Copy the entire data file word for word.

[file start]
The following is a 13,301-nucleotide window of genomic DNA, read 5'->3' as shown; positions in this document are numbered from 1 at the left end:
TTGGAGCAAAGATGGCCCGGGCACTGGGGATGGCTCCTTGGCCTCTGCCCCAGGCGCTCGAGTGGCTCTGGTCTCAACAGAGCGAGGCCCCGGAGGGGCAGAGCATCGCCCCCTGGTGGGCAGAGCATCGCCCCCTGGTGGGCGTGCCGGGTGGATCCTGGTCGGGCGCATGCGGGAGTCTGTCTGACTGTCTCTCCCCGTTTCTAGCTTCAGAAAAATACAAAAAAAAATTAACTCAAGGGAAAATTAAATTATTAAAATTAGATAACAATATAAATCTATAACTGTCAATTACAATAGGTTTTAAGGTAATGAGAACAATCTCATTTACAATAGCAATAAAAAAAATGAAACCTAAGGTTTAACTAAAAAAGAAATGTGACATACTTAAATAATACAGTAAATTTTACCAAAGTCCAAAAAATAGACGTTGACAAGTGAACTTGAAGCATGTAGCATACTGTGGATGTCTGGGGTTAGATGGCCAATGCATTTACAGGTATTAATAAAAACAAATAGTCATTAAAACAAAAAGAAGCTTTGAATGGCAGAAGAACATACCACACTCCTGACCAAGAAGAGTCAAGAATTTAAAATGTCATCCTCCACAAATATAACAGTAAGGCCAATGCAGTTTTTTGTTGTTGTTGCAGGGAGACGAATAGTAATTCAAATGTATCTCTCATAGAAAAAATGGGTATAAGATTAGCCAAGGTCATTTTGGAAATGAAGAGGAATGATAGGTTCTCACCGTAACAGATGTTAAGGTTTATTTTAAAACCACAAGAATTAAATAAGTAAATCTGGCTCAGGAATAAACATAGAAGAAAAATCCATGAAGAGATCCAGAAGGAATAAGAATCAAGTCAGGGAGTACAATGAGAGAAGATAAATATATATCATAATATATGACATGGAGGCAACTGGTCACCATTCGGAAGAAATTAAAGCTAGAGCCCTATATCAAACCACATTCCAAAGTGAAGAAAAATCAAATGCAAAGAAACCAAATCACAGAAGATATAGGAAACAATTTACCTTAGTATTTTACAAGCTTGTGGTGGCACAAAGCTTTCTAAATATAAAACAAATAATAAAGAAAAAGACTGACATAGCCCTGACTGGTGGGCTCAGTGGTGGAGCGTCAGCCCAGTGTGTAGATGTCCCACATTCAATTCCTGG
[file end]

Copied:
The following is a 13,301-nucleotide window of genomic DNA, read 5'->3' as shown; positions in this document are numbered from 1 at the left end:
TTGGAGCAAAGATGGCCCGGGCACTGGGGATGGCTCCTTGGCCTCTGCCCCAGGCGCTCGAGTGGCTCTGGTCTCAACAGAGCGAGGCCCCGGAGGGGCAGAGCATCGCCCCCTGGTGGGCAGAGCATCGCCCCCTGGTGGGCGTGCCGGGTGGATCCTGGTCGGGCGCATGCGGGAGTCTGTCTGACTGTCTCTCCCCGTTTCTAGCTTCAGAAAAATACAAAAAAAAATTAACTCAAGGGAAAATTAAATTATTAAAATTAGATAACAATATAAATCTATAACTGTCAATTACAATAGGTTTTAAGGTAATGAGAACAATCTCATTTACAATAGCAATAAAAAAAATGAAACCTAAGGTTTAACTAAAAAAGAAATGTGACATACTTAAATAATACAGTAAATTTTACCAAAGTCCAAAAAATAGACGTTGACAAGTGAACTTGAAGCATGTAGCATACTGTGGATGTCTGGGGTTAGATGGCCAATGCATTTACAGGTATTAATAAAAACAAATAGTCATTAAAACAAAAAGAAGCTTTGAATGGCAGAAGAACATACCACACTCCTGACCAAGAAGAGTCAAGAATTTAAAATGTCATCCTCCACAAATATAACAGTAAGGCCAATGCAGTTTTTTGTTGTTGTTGCAGGGAGACGAATAGTAATTCAAATGTATCTCTCATAGAAAAAATGGGTATAAGATTAGCCAAGGTCATTTTGGAAATGAAGAGGAATGATAGGTTCTCACCGTAACAGATGTTAAGGTTTATTTTAAAACCACAAGAATTAAATAAGTAAATCTGGCTCAGGAATAAACATAGAAGAAAAATCCATGAAGAGATCCAGAAGGAATAAGAATCAAGTCAGGGAGTACAATGAGAGAAGATAAATATATATCATAATATATGACATGGAGGCAACTGGTCACCATTCGGAAGAAATTAAAGCTAGAGCCCTATATCAAACCACATTCCAAAGTGAAGAAAAATCAAATGCAAAGAAACCAAATCACAGAAGATATAGGAAACAATTTACCTTAGTATTTTACAAGCTTGTGGTGGCACAAAGCTTTCTAAATATAAAACAAATAATAAAGAAAAAGACTGACATAGCCCTGACTGGTGGGCTCAGTGGTGGAGCGTCAGCCCAGTGTGTAGATGTCCCACATTCAATTCCTGG